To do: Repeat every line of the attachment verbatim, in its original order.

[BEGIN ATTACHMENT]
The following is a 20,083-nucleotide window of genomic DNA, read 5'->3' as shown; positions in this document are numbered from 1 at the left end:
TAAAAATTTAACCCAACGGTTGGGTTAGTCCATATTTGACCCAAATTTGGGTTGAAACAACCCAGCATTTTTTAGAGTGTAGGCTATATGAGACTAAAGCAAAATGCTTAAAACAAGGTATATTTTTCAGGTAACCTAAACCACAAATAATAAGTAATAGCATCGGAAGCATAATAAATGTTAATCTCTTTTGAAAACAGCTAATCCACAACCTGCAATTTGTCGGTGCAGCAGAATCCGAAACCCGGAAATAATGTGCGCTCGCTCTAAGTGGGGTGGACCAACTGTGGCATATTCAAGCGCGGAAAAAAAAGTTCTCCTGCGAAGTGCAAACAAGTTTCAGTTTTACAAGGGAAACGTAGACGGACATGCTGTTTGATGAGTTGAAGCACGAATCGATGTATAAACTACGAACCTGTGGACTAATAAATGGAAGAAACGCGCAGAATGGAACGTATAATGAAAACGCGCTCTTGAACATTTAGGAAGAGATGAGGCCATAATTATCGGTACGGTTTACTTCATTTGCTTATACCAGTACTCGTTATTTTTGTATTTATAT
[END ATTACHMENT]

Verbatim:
The following is a 20,083-nucleotide window of genomic DNA, read 5'->3' as shown; positions in this document are numbered from 1 at the left end:
TAAAAATTTAACCCAACGGTTGGGTTAGTCCATATTTGACCCAAATTTGGGTTGAAACAACCCAGCATTTTTTAGAGTGTAGGCTATATGAGACTAAAGCAAAATGCTTAAAACAAGGTATATTTTTCAGGTAACCTAAACCACAAATAATAAGTAATAGCATCGGAAGCATAATAAATGTTAATCTCTTTTGAAAACAGCTAATCCACAACCTGCAATTTGTCGGTGCAGCAGAATCCGAAACCCGGAAATAATGTGCGCTCGCTCTAAGTGGGGTGGACCAACTGTGGCATATTCAAGCGCGGAAAAAAAAGTTCTCCTGCGAAGTGCAAACAAGTTTCAGTTTTACAAGGGAAACGTAGACGGACATGCTGTTTGATGAGTTGAAGCACGAATCGATGTATAAACTACGAACCTGTGGACTAATAAATGGAAGAAACGCGCAGAATGGAACGTATAATGAAAACGCGCTCTTGAACATTTAGGAAGAGATGAGGCCATAATTATCGGTACGGTTTACTTCATTTGCTTATACCAGTACTCGTTATTTTTGTATTTATAT